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Book Reviews   |    
People I Wanted to Be: Short Stories
Reviewed by Marcia L. Zuckerman, M.D.
Psychiatric Services 2005; doi: 10.1176/appi.ps.56.12.1634
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by Gina Ochsner; Boston, Houghton Mifflin Company, 2005, 192 pages, $12 softcover

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Gina Ochsner's collection of 11 short stories, People I Wanted to Be, was much anticipated. The author's first collection of stories, The Necessary Grace to Fall (2002), won a number of awards, including the Flannery O'Connor Award for Short Fiction. Her stories have been published widely, including in the New Yorker, The Best American Nonrequired Reading, and the Kenyon Review.

Ochsner brings a number of strengths to her writing. Interested in Eastern Europe and Slavic culture, she very credibly sets many of the stories overseas, or peoples them with immigrants from faraway places. She also has a sense of humor. One of the stories in this new collection, "A Blessing," concerns a run of remarkable luck that visits a couple from Siberia who have emigrated to Oregon. "First came a dozen roses meant for a woman at the end of the hall who had moved away but left no forwarding address. On another day, a man in a brown uniform delivered an enormous basket filled with pears and apples and chocolate from secret admirers, 'Harry and David.' 'Who's Harry? Who's David?' Vera asked Nikolai, showing him the baskets stuffed with Anjou and Bosc pears."

And she has a good ear for language, as well as a knack for providing quirky details about even her minor characters. The narrator of "The Fractious South," who lost his father to the Soviet war in Afghanistan, and who will himself be the only one of his schoolmates to come back from the Chechen conflict, says, "Part of being invisible is being quiet, so if any of this bothered us, we didn't complain. Except Grandpa Ilya, who grumbled that all the dust and the noise had completely unnerved the fish." In "A Darkness Held," Imogene McCrary fills in for the dying nun whose austere teaching had made her miserable as a girl. When she tells her students that Sister Clement has passed away, one of them asks, "Is this going to be on a test? Because that's not an essential mystery, and today is Wednesday, and we always talk about essential mysteries on Wednesdays."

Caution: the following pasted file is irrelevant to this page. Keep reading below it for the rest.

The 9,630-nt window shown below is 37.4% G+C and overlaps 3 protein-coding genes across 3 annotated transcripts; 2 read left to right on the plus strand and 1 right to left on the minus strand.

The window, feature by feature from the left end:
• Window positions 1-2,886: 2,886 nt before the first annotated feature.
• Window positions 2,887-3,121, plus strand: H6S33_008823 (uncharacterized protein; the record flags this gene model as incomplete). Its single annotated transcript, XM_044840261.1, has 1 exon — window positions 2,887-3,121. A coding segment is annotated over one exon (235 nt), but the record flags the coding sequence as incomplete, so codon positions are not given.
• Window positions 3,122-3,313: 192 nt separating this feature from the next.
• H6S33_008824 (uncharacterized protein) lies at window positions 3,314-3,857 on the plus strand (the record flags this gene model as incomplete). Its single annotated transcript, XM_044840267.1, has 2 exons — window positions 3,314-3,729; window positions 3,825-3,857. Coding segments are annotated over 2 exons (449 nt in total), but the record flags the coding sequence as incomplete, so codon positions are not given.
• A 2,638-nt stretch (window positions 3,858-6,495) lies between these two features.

Many of the stories involve ghostly presences or near-magical occurrences. This approach works well in some stories, such as "From the Fourth Row," in which the narrator, a lonely illustrator of advertisements in a Prague marketing firm, suffers increasingly sharp invectives from the characters he's created. On the other hand, "The Hurler" comes across as heavy handed when the narrator builds a contraption to rid herself of her dead parents' junk—starting with Ferdinand, the stuffed pet hedgehog, "who'd quilled me many times when I was a girl for no good reason"—and ultimately hurls away her own heart.

The weakness in Ochsner's work is really in the tales themselves. After she skillfully draws her characters and puts them in interesting places, she often doesn't do much with them. Fans of James Joyce may find this style to their liking, but I hope to see Ochsner move on to focus her considerable talent on the story.

Dr. Zuckerman is clinical psychiatrist at the Cambridge Health Alliance in Cambridge, Massachusetts, and associate editor of The Carlat Report.

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